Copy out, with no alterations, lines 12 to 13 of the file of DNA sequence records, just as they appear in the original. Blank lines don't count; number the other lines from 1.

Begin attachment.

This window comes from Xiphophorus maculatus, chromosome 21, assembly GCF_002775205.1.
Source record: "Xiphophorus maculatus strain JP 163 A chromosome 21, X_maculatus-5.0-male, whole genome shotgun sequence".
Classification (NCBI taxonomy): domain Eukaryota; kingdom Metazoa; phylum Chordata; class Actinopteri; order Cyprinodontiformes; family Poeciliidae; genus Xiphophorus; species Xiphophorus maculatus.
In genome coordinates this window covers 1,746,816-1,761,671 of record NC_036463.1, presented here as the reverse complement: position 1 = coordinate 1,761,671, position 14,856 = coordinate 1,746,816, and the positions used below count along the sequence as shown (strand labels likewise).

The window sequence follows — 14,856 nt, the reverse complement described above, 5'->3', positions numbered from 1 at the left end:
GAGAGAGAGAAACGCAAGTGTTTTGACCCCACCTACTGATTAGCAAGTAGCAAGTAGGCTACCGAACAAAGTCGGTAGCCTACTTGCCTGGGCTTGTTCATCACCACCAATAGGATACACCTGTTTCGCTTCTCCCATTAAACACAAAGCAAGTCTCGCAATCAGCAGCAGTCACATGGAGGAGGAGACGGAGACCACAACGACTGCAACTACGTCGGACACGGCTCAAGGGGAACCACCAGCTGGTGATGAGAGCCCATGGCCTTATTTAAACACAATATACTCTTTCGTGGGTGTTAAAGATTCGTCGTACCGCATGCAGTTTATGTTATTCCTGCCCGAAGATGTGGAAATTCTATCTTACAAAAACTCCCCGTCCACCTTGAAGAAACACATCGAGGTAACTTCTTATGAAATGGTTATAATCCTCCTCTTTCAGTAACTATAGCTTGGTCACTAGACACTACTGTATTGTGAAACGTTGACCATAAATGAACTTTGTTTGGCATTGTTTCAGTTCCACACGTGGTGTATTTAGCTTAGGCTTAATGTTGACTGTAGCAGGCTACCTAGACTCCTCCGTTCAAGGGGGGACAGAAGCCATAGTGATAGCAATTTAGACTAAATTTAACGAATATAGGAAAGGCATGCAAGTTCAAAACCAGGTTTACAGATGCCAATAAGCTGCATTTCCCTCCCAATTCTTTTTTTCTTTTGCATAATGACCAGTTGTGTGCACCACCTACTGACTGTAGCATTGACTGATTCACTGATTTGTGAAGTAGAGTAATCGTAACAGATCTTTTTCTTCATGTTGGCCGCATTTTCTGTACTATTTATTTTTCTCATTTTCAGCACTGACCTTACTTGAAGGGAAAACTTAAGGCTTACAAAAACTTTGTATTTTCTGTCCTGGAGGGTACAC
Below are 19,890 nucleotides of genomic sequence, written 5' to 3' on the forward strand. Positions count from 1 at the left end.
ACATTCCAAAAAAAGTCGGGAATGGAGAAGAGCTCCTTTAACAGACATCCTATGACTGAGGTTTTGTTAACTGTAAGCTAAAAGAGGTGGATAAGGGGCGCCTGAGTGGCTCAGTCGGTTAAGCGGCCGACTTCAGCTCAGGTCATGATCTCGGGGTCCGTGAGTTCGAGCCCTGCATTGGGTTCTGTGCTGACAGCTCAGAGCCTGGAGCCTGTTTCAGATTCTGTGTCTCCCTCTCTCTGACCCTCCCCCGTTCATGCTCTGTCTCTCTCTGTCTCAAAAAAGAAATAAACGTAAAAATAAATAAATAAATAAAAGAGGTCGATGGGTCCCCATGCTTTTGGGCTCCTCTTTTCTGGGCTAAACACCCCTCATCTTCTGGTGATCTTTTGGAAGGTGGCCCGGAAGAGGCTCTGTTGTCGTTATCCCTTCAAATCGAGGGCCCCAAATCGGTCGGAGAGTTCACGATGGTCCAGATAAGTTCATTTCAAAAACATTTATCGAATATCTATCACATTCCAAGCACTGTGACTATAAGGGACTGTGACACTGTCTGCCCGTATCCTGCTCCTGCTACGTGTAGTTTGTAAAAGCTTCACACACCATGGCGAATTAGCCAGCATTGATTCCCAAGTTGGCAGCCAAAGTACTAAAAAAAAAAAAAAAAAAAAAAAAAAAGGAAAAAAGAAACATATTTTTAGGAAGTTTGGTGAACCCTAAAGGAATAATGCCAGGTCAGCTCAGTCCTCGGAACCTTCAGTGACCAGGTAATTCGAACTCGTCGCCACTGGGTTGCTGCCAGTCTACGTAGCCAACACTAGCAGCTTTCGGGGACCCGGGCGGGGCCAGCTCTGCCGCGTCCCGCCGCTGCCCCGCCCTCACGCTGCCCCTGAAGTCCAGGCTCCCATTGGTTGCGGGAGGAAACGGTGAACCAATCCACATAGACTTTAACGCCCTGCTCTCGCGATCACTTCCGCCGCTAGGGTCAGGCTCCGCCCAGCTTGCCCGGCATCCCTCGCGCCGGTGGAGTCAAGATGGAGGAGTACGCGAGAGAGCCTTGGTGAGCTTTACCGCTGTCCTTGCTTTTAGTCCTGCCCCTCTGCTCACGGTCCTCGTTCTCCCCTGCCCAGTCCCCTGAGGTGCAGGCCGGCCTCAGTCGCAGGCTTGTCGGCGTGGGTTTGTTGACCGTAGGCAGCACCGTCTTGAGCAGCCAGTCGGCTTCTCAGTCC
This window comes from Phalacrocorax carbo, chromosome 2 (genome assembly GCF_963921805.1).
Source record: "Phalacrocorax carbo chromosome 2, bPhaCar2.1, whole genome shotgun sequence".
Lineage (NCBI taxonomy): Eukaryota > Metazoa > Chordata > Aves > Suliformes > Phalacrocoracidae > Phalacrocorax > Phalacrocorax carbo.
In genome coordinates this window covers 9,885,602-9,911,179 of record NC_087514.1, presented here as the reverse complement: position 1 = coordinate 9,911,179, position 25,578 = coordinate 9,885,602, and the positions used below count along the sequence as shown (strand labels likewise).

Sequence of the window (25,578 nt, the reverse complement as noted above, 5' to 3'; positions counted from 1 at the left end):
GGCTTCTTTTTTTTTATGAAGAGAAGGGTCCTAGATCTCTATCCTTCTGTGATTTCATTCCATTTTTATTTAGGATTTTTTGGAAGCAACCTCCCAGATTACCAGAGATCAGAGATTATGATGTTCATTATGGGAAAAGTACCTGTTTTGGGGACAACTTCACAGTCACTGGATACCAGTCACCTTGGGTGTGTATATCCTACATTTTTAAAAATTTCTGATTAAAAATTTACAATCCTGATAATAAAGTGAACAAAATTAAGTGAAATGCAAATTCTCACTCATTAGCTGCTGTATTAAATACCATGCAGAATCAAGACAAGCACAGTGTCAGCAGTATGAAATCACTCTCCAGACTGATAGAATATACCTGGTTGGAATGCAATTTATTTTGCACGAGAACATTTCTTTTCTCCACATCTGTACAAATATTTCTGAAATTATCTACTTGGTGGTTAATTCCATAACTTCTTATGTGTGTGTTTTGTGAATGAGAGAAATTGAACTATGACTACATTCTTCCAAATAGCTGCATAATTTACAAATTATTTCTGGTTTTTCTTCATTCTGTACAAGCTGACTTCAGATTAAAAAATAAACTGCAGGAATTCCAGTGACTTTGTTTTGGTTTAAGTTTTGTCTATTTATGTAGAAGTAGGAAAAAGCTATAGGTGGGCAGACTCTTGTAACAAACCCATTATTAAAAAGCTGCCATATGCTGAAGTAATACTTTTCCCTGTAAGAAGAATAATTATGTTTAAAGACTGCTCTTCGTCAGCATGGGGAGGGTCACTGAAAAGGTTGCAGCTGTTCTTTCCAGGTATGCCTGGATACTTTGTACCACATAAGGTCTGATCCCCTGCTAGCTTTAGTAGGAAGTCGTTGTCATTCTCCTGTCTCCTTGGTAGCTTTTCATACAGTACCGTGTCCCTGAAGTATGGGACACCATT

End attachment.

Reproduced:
In genome coordinates this window covers 9,885,602-9,911,179 of record NC_087514.1, presented here as the reverse complement: position 1 = coordinate 9,911,179, position 25,578 = coordinate 9,885,602, and the positions used below count along the sequence as shown (strand labels likewise).

Sequence of the window (25,578 nt, the reverse complement as noted above, 5' to 3'; positions counted from 1 at the left end):